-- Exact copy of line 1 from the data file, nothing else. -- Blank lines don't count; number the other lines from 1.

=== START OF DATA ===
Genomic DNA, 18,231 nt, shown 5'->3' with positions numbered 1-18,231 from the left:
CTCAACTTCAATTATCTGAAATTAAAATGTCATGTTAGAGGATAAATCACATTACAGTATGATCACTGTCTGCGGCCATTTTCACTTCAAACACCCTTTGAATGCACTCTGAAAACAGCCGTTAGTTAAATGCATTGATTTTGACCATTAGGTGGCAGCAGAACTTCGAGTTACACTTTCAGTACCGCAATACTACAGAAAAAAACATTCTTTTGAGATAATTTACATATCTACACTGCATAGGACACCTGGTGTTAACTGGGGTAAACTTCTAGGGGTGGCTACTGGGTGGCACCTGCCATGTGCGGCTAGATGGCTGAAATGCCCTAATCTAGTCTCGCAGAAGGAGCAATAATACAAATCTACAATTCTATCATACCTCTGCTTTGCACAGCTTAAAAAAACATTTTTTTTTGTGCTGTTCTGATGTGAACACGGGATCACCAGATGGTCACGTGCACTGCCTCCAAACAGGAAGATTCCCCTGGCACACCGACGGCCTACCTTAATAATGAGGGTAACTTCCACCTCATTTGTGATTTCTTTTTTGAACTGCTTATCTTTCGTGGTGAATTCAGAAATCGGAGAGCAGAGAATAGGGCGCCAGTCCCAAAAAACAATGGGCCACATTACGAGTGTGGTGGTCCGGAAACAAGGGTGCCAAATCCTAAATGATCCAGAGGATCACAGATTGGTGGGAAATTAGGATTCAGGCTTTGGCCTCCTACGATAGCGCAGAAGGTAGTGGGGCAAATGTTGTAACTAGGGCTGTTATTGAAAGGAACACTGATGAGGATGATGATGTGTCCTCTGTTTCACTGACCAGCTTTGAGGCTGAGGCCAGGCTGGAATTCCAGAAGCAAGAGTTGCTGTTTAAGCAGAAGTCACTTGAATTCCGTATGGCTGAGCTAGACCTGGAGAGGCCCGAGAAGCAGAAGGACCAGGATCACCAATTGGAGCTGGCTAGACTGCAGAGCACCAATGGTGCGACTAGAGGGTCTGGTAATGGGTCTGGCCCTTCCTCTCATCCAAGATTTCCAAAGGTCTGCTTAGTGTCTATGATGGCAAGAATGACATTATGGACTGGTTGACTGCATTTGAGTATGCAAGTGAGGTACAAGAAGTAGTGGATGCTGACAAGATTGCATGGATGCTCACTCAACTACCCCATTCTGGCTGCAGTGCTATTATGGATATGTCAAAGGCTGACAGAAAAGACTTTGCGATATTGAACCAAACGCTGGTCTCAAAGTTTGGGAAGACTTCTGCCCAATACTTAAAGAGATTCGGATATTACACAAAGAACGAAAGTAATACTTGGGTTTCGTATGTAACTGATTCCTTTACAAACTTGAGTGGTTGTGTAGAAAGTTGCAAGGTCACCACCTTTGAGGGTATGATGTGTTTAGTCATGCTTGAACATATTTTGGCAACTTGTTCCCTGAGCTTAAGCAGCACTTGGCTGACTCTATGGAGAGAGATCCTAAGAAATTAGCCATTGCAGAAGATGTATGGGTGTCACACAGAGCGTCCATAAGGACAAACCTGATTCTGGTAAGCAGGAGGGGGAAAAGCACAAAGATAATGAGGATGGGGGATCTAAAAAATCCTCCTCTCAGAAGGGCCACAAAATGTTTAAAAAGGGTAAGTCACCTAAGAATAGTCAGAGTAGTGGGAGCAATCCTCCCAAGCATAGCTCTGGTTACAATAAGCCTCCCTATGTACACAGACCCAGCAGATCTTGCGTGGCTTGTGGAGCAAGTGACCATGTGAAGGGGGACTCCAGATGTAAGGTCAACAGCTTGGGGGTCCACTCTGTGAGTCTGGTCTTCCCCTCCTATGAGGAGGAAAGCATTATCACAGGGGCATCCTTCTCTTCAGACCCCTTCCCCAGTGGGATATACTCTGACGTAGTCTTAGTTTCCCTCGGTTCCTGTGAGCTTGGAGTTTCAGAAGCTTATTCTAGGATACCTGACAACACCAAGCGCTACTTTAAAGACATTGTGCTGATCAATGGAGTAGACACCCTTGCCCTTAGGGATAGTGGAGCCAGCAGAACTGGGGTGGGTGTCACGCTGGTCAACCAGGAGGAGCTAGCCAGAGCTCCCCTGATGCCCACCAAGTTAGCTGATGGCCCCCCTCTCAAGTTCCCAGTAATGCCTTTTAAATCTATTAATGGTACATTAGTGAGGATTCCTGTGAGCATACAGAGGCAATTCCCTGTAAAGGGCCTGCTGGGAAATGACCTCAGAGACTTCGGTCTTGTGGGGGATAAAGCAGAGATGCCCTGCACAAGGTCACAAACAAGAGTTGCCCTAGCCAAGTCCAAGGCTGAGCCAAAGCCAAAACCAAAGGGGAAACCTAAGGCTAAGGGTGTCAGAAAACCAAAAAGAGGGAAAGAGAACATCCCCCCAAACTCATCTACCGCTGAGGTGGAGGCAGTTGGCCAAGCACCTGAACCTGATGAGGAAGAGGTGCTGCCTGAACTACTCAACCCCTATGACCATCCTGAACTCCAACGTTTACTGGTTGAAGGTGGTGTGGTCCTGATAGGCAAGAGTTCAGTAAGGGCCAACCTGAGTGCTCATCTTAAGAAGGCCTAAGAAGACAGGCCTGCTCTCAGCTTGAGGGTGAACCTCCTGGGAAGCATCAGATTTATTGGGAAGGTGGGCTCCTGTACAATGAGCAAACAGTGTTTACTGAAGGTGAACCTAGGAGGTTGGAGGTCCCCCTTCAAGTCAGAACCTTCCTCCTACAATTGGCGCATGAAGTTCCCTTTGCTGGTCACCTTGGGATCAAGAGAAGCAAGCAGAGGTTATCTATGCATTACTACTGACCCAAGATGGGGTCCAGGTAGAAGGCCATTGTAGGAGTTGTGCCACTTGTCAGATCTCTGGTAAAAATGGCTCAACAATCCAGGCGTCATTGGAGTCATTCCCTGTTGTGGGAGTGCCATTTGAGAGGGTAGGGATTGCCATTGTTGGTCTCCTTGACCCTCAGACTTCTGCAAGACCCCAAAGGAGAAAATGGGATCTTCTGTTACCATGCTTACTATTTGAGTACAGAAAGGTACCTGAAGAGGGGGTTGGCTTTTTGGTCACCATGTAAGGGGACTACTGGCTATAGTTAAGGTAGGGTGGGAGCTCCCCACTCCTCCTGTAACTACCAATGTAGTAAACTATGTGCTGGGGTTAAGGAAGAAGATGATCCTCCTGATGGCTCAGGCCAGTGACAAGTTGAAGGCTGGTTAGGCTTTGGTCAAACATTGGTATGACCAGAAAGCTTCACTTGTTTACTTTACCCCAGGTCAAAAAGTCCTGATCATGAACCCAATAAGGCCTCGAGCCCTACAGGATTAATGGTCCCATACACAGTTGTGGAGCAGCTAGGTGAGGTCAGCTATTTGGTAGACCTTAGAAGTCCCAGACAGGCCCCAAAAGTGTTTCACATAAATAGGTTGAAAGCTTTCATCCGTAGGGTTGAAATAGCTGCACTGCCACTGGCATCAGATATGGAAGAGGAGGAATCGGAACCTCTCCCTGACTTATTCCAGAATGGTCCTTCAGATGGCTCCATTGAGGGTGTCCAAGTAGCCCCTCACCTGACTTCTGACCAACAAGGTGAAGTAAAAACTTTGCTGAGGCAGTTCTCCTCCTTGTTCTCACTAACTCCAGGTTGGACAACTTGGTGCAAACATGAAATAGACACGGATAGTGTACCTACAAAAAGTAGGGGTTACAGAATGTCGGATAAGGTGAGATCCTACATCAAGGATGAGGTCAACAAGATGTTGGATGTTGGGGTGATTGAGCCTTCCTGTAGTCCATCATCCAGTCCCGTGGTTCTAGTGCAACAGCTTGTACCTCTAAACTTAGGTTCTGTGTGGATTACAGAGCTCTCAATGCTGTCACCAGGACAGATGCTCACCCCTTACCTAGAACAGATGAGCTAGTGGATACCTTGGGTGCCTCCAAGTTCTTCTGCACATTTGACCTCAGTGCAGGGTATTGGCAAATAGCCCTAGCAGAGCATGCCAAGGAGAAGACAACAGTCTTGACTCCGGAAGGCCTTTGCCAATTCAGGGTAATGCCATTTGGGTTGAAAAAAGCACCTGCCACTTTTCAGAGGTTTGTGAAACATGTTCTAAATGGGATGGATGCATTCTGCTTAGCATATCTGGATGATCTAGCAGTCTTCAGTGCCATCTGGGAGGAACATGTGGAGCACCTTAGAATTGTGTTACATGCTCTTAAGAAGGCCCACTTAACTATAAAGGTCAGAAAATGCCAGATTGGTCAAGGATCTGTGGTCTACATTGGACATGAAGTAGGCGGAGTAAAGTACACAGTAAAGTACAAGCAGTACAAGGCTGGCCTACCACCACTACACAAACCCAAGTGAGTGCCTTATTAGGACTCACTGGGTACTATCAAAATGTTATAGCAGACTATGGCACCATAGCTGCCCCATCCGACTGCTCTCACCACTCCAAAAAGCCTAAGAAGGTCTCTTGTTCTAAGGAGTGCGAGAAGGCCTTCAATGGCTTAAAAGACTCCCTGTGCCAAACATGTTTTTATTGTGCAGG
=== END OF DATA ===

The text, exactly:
Genomic DNA, 18,231 nt, shown 5'->3' with positions numbered 1-18,231 from the left: